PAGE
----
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Oakdale corrals cowboy history

John Wayne would be proud of Oakdale’s museum

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Oakdale corrals cowboy history

Oakdale Cowboy Museum docent Lindsey Giles takes a closer look at the 2007 FRAM-Autolite Sonoma Grand National Funny Car Championship Trophy won by Oakdale product Eric Medlen. A rodeo team member ...


POSTED June 16, 2012 3:16 a.m.

OAKDALE – There are some museums that dig way back into the history of a given area.

Geological formations. Archeological finds. Anthropological discoveries.

And then there are the types of museums that John Wayne himself would be proud to walk into.

That’s exactly what the curators at the Oakdale Cowboy Museum have captured with their unique telling of the story that blends together a frontier lifestyle with an appreciation for the customs and traditions that were commonplace in the Old West.

With a combination of tangible items like world lassoes, saddles and belt-buckles and the lore of local cowboys and fixtures that made their indelible mark on the rodeo community, the museum not only tells the local history but hints at the iconic spirit that allowed regional cowboys to chase their dreams as far as they could.

For some that meant a World Championship belt buckle. Manteca bull rider Ted Nuce took home his sport’s top honor in 1985, and the chaps that he wore during that season hang on the wall beneath a picture of the Wrangler-sponsored cowboy doing what he did best.

For others it meant shattering the mold in the event that they pursued.

Oakdale brothers Leo and Jerald Camarillo devised a strategy that eventually netted them six Professional Rodeo Cowboy Association (PRCA) World Team Roping Titles, 39 National Finals Rodeo qualifications and six NFR Team Roping titles (a record.) Leo was voted the top All-Around Cowboy by the PRCA in 1975 – a saddle from his team-roping championship that same year sits in a corner of the museum.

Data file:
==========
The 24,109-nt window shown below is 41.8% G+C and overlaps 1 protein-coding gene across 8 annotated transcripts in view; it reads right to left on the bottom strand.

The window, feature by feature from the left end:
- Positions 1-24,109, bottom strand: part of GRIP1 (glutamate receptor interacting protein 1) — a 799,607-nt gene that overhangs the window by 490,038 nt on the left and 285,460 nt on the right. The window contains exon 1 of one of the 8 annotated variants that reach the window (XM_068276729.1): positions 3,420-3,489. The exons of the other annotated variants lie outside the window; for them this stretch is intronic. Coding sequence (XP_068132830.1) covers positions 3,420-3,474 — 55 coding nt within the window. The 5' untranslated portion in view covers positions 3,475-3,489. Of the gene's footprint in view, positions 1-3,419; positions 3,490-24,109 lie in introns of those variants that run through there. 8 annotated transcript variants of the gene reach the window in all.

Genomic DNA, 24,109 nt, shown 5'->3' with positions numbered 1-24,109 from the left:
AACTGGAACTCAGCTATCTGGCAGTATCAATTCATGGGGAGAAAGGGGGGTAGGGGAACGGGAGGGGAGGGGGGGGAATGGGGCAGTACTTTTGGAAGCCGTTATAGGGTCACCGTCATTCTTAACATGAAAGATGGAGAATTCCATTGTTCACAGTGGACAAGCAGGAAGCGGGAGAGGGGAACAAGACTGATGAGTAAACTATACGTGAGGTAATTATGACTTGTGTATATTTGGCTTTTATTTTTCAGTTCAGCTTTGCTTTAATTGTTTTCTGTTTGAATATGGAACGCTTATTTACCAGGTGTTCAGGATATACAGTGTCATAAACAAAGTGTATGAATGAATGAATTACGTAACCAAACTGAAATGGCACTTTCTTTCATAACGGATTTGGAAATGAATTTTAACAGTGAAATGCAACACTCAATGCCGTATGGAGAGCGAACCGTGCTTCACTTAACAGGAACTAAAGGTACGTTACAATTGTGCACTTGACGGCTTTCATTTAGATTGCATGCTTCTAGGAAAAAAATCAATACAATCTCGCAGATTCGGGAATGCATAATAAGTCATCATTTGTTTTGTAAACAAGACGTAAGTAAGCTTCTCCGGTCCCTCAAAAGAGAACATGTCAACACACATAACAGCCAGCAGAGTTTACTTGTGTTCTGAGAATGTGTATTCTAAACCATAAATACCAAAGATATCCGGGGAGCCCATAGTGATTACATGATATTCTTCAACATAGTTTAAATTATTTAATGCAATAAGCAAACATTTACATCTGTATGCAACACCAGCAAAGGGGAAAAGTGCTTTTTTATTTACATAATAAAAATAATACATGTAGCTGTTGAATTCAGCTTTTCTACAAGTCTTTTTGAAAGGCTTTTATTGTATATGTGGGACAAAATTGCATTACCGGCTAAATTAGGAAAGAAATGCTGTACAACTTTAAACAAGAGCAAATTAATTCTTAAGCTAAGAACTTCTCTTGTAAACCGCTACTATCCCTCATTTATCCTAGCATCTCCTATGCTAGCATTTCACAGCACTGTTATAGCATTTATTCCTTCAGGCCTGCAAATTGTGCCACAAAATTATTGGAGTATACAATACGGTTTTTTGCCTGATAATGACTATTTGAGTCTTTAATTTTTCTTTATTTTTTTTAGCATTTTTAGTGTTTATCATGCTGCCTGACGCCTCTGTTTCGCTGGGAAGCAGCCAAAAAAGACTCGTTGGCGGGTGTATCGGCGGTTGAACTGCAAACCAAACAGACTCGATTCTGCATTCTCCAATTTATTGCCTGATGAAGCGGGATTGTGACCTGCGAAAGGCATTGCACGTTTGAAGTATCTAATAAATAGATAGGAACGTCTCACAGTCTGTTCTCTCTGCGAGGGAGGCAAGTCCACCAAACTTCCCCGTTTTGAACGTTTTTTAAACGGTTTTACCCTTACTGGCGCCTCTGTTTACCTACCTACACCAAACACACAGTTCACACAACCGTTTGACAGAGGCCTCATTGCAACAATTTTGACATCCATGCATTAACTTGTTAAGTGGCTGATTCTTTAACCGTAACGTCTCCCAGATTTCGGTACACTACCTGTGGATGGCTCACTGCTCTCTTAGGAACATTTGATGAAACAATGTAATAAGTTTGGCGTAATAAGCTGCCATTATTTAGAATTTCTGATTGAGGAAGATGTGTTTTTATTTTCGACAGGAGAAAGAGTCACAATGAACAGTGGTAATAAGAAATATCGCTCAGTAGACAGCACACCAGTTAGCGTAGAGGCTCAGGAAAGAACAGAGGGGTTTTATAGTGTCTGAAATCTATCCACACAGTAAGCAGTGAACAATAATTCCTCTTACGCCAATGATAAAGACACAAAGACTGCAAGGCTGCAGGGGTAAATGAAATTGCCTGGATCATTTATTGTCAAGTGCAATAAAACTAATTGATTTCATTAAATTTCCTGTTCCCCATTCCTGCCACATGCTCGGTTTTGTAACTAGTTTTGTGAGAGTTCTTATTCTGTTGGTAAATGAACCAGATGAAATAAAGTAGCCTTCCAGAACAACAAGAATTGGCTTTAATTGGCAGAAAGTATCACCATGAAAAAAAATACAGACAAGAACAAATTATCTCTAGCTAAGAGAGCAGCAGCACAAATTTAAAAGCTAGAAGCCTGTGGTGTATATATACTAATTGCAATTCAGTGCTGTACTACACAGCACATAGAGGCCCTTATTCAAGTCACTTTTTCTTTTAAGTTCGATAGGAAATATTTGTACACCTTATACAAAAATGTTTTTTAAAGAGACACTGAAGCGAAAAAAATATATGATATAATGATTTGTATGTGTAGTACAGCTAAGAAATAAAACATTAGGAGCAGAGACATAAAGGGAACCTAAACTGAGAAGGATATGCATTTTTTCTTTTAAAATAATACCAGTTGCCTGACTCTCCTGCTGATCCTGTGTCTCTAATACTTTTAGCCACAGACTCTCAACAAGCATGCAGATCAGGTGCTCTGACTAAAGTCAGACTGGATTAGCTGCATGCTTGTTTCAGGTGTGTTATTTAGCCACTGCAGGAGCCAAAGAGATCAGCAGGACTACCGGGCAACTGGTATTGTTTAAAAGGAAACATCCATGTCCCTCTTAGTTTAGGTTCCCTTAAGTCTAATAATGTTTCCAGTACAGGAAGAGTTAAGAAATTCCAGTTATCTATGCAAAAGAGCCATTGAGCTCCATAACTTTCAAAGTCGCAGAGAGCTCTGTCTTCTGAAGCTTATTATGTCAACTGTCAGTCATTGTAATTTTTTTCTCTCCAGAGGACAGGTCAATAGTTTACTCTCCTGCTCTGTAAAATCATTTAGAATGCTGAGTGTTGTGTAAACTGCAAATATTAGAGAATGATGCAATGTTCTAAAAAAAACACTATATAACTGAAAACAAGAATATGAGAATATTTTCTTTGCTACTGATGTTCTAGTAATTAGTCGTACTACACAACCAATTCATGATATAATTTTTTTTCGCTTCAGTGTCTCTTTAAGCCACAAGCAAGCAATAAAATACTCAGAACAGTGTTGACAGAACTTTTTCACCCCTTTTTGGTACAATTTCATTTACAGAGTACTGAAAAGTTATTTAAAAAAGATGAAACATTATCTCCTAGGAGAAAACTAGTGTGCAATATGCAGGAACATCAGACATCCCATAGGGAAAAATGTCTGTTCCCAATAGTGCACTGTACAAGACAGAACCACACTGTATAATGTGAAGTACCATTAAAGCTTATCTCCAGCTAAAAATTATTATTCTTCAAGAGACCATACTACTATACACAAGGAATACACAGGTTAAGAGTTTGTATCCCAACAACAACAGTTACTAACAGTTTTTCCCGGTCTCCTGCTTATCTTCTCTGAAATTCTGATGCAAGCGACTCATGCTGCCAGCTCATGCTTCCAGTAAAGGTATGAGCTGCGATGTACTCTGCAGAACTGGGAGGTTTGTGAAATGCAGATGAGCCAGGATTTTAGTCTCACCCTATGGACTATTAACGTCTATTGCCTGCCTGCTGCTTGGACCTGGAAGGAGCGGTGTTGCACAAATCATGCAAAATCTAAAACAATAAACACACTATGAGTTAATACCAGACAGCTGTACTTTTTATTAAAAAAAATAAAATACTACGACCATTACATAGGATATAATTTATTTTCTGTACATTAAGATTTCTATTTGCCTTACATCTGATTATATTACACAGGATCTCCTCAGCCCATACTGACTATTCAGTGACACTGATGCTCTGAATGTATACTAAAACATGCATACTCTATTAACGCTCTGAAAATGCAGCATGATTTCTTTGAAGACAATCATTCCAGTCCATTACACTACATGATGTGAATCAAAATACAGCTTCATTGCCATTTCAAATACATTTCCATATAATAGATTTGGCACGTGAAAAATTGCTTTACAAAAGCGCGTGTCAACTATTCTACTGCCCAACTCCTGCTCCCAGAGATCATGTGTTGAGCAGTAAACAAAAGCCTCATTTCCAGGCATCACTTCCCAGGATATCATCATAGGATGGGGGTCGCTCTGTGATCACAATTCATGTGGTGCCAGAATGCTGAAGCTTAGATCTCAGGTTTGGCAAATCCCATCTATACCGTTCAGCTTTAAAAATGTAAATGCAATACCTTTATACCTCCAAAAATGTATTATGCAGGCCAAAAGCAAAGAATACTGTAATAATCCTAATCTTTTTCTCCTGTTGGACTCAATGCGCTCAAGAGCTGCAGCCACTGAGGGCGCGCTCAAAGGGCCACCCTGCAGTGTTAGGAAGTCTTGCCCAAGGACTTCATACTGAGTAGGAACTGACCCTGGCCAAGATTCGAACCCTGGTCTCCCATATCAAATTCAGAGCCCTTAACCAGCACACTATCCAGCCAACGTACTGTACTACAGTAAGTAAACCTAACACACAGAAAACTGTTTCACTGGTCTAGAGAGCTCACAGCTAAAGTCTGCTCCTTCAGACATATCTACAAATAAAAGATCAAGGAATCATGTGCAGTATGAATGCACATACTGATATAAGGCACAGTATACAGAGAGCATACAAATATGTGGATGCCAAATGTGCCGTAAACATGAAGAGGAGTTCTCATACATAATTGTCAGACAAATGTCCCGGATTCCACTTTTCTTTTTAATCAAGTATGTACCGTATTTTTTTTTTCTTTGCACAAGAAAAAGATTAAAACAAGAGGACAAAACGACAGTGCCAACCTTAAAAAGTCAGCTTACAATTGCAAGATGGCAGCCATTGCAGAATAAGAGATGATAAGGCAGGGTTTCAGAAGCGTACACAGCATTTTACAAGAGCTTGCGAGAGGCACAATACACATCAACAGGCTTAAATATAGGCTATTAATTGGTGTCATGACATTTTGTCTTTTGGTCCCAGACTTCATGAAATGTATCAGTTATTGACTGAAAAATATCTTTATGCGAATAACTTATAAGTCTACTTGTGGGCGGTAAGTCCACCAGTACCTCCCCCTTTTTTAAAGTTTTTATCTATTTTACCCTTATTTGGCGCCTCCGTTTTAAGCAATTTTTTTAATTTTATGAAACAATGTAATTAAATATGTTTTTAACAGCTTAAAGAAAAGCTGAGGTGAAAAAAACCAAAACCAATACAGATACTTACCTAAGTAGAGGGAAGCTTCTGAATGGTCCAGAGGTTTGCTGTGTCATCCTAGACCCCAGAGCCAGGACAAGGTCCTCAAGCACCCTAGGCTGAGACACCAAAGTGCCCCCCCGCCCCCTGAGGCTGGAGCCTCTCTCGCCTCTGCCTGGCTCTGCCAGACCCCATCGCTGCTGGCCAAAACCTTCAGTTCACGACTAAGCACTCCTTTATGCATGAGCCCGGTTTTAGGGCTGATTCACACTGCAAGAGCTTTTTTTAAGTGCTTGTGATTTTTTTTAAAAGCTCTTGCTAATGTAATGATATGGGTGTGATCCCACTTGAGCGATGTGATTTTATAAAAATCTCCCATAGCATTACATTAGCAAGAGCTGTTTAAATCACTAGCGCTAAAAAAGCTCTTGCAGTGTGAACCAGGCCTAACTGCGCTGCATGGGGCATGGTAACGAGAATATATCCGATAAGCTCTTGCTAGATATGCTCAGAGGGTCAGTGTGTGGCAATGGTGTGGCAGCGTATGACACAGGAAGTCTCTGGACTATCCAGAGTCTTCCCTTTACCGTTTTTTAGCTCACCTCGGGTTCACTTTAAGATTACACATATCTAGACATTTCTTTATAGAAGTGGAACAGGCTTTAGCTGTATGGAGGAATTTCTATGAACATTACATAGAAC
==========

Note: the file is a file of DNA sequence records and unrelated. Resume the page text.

“We always say that the spirit of Oakdale’s western heritage is alive and well in the walls of the cowboy museum,” said museum executive director Christie Camarillo. “Our whole rodeo era started at a time when cowboys would come to the area and work on ranches and spend their weekends pursuing what it is they loved.

“We also have a rich ranching heritage here in Oakdale, and that’s something that we try to capture as well.”

Other unique artifacts and tributes include:

• A tribute to original Oakdale cowboy John Bowman – Awarded the PRCA World All-Around Rodeo Champion honors in 1936, Bowman set the mold for future rodeo cowboys in the region to follow. A trophy bearing his name is presented to the best all-around cowboy at the city’s prestigious rodeo in April.

• A montage of cowboy Jerry Hixon – The bronc rider, according to the story, broke down outside of Modesto when traveling on Highway 99 and quickly discovered that Oakdale wasn’t necessarily a bad place to be. A variety of photos of him throughout the years are on display.

• A saddle once owned by actor Wilford Brimley – Known for his gruff appearance, Brimley – who starred in “The China Syndrome” and acted alongside Robert Redford in “The Natural” – made a trip to Oakdale for an auction that helped raise more than $20,000 for the museum.

• The “wire that won the west” – A panel that shows several different varieties of barbed wire points out the importance that it played in the west when it came to keeping cattle in given range area. Prior to its introduction cows would often migrate across territorial lines since heavy wood fencing was expensive to install and maintain. 

• The 2007 FRAM-Autolite Sonoma Grand National Funny Car Championship trophy awarded to Oakdale native and rodeo hand Eric Medlen. Later that year Medlen would die during a test run in Florida. A picture of him with a horse next to his car at the starting line sits next to the trophy.

The Oakdale Cowboy Museum is located at 355 East F Street. Take State Highway 120 east through Escalon and continue until you arrive in Oakdale. Follow the road straight until it intersects with F Street and turn left (it’s the city’s main intersection.) The museum and parking will be immediately on the right.

For additional information visit or call (209) 847-7049.

209 staff reporter

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